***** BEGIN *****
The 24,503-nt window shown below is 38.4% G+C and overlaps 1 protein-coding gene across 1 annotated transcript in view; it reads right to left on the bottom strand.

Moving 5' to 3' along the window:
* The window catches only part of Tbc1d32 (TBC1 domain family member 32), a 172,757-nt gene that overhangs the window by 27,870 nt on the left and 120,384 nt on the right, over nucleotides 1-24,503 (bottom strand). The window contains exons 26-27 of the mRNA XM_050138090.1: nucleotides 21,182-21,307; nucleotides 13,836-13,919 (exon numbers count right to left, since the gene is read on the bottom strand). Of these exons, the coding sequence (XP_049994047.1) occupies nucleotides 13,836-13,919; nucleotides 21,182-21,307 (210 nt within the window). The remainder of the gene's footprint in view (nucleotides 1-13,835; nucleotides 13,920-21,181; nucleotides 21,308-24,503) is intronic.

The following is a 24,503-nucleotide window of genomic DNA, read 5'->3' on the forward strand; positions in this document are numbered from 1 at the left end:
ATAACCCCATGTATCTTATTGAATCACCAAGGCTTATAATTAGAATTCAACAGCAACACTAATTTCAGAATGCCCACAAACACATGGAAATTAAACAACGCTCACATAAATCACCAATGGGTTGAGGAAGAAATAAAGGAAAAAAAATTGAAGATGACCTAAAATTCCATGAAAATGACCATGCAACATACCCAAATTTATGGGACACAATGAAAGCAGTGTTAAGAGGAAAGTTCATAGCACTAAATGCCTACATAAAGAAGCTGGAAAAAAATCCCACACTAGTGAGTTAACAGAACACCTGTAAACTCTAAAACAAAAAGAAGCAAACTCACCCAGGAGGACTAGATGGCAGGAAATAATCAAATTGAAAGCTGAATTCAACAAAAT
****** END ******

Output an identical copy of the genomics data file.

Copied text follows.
The 24,503-nt window shown below is 38.4% G+C and overlaps 1 protein-coding gene across 1 annotated transcript in view; it reads right to left on the bottom strand.

Moving 5' to 3' along the window:
* The window catches only part of Tbc1d32 (TBC1 domain family member 32), a 172,757-nt gene that overhangs the window by 27,870 nt on the left and 120,384 nt on the right, over nucleotides 1-24,503 (bottom strand). The window contains exons 26-27 of the mRNA XM_050138090.1: nucleotides 21,182-21,307; nucleotides 13,836-13,919 (exon numbers count right to left, since the gene is read on the bottom strand). Of these exons, the coding sequence (XP_049994047.1) occupies nucleotides 13,836-13,919; nucleotides 21,182-21,307 (210 nt within the window). The remainder of the gene's footprint in view (nucleotides 1-13,835; nucleotides 13,920-21,181; nucleotides 21,308-24,503) is intronic.

The following is a 24,503-nucleotide window of genomic DNA, read 5'->3' on the forward strand; positions in this document are numbered from 1 at the left end:
ATAACCCCATGTATCTTATTGAATCACCAAGGCTTATAATTAGAATTCAACAGCAACACTAATTTCAGAATGCCCACAAACACATGGAAATTAAACAACGCTCACATAAATCACCAATGGGTTGAGGAAGAAATAAAGGAAAAAAAATTGAAGATGACCTAAAATTCCATGAAAATGACCATGCAACATACCCAAATTTATGGGACACAATGAAAGCAGTGTTAAGAGGAAAGTTCATAGCACTAAATGCCTACATAAAGAAGCTGGAAAAAAATCCCACACTAGTGAGTTAACAGAACACCTGTAAACTCTAAAACAAAAAGAAGCAAACTCACCCAGGAGGACTAGATGGCAGGAAATAATCAAATTGAAAGCTGAATTCAACAAAAT